Discover the cosmos! Each day a different image or photograph of our fascinating universe is featured, along with a brief explanation written by a professional astronomer.
2019 June 1
Explanation: A payload on board the International Space Station, the Neutron star Interior Composition Explorer (NICER) twists and turns to track cosmic sources of X-rays as the station orbits planet Earth every 93 minutes. During orbit nighttime, its X-ray detectors remain on. So as NICER slews from target to target bright arcs and loops are traced across this all-sky map made from 22 months of NICER data. The arcs tend to converge on prominent bright spots, pulsars in the X-ray sky that NICER regularly targets and monitors. The pulsars are spinning neutron stars that emit clock-like pulses of X-rays. Their timing is so precise it can be used for navigation, determining spacecraft speed and position. This NICER X-ray, all-sky, map is composed in coordinates with the celestial equator across the center.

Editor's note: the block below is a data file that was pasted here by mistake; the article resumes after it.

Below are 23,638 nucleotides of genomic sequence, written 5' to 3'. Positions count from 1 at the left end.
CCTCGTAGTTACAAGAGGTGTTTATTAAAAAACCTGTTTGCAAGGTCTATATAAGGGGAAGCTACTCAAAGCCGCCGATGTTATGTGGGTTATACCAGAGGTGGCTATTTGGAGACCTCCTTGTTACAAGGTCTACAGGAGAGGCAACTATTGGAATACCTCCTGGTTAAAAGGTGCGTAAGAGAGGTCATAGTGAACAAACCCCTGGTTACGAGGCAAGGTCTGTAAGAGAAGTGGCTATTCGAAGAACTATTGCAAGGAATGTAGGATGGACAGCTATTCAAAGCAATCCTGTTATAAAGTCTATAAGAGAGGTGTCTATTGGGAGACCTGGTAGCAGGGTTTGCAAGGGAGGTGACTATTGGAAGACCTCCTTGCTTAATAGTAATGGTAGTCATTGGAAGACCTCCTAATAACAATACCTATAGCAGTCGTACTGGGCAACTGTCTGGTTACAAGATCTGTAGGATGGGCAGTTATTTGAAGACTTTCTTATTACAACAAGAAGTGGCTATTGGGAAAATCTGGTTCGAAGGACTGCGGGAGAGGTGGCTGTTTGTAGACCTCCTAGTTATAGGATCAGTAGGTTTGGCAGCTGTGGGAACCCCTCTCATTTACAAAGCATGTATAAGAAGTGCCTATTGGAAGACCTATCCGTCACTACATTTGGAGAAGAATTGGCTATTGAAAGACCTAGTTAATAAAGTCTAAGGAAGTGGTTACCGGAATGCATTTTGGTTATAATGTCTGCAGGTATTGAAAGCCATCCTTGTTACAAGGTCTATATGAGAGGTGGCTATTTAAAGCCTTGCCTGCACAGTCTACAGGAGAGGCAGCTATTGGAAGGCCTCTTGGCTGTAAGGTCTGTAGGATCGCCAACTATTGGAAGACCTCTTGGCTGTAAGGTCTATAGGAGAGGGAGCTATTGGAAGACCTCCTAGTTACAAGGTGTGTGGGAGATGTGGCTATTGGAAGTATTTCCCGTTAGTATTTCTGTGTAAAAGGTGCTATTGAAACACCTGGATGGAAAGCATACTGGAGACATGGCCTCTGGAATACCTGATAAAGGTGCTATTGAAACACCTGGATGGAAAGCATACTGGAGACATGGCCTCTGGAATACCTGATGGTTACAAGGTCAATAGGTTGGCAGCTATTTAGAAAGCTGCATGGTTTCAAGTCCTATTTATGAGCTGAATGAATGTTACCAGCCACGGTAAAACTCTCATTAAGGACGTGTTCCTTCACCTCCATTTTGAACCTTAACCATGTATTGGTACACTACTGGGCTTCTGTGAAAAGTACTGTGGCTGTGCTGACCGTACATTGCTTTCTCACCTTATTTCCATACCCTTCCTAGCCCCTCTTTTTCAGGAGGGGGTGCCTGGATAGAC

Authors & editors:
Jerry Bonnell (UMCP)
NASA Official: Phillip Newman Specific rights apply.
A service of: ASD at NASA / GSFC
& Michigan Tech. U.